Eight Bays featured in the AFR (Australian Financial Review)
Eight Bays is pleased to announce that we have been featured in the Australian Financial Review paper. We have included the article below so that you can have a read.
Eight Bays targets the best thematic ETFs
Nov 12, 2021 – 5.00am
As Australian issuers launch ASX-quoted thematic exchange traded funds (ETFs), Eight Bays Investment Management has a different approach.
In partnership with Equity Trustees, Eight Bays has launched a fund-of-funds that invests in a portfolio of thematic and sector ETFs listed in the United States.
Eight Bays co-founder George Clapham says the firm is “exchange agnostic” with ETFs. “It makes more sense to invest in ETFs listed on US exchanges. The US ETF market has the most depth and liquidity. For investors, that means far greater choice of ETFs and lower fees.”
The EQT Eight Bays Global Fund is the first of its kind in Australia. The high-conviction, low-turnover fund holds five to 15 ETFs and up to 20 per cent of its portfolio in cash. The fund invests in ETF sectors or themes, such as social media and semiconductors, which have low representation in Australia.
Mr Clapham, a former active funds manager, believes thematic ETFs are useful for investors seeking portfolio exposure to high-growth trends. He argues that thematic investing requires active rather than passive (set-and-forget) management and a portfolio approach.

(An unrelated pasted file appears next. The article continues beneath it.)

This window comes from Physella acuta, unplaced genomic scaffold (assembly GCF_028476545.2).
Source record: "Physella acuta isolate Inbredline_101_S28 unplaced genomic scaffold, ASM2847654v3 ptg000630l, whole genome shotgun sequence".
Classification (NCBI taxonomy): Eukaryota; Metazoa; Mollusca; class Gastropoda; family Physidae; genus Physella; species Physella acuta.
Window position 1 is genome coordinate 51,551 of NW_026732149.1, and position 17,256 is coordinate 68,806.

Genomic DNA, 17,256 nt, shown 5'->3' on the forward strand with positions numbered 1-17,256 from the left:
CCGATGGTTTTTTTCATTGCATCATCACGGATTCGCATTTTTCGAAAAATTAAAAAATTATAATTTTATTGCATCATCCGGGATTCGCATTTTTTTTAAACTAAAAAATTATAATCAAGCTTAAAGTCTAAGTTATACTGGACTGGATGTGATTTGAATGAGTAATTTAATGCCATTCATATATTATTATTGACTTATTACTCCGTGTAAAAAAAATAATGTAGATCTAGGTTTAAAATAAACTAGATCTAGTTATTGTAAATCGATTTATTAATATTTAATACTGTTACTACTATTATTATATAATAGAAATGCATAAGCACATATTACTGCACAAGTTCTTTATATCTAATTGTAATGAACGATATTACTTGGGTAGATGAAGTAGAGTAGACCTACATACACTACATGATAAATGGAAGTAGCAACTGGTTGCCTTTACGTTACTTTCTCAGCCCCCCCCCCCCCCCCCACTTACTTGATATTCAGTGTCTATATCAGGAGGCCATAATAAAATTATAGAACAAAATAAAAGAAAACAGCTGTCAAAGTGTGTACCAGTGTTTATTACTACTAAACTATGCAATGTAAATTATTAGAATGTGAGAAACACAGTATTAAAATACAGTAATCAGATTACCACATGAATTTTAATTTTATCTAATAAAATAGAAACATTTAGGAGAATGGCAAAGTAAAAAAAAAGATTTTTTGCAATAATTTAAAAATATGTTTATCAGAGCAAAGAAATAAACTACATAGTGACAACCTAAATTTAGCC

“Retail investors might not realise how much stock overlap there is in thematic ETFs and how this can expose portfolios to unnecessary sector or stock concentration risk. For example, Tesla is held by 244 US-listed ETFs, ranging from broad-index ETFs to crypto ETFs,” Mr Clapham said. “Through active management, we avoid stock duplication across ETFs in our portfolio.”
ETF correlation (funds moving in the same direction) is another risk, says Mr Clapham. “Some ETFs are highly correlated. Adding an ETF in a certain sector doesn’t lead to better performance and can diminish diversification benefits. Through active management, you can observe and manage these ETF correlations.”
Mr Clapham says buying thematic ETFs on US markets reduces fees. “Thematic ETFs can be very expensive compared to ETFs over broad indices. Some thematic and country ETFs have expense ratios exceeding 50 basis points. In addition, some of these funds are less liquid, often incur greater buy-sell spreads (a cost to investors) and can trade at a discount to their Net Asset Value in volatile market conditions. Investing in US-listed ETFs reduces these problems.”
Eight Bays analyses ETF valuations broadly in the same way investors analyse stocks. “We track a range of fundamental information, such as the average forward price-to-earnings ratio in an ETF. When the thematic ETF looks expensive, we sell it, and vice versa. You can’t just buy and hold thematic ETFs; they can get very expensive at times.”
The strategy is working. Since its inception in January 2020, the EQT Eight Bays Global Fund has delivered a cumulative return of 48 per cent to the end of October 2021 – or about 13 per cent above its benchmark index. However, as an actively managed fund its management fees are 1.17 per cent per year.
Mr Clapham says investors who invest only in Australian equities are missing out on some of today’s most exciting investment themes. “Investors are far better off investing in a portfolio of themes and using active management to monitor thematic ETFs. These ETFs are more complex than retail investors probably realise.”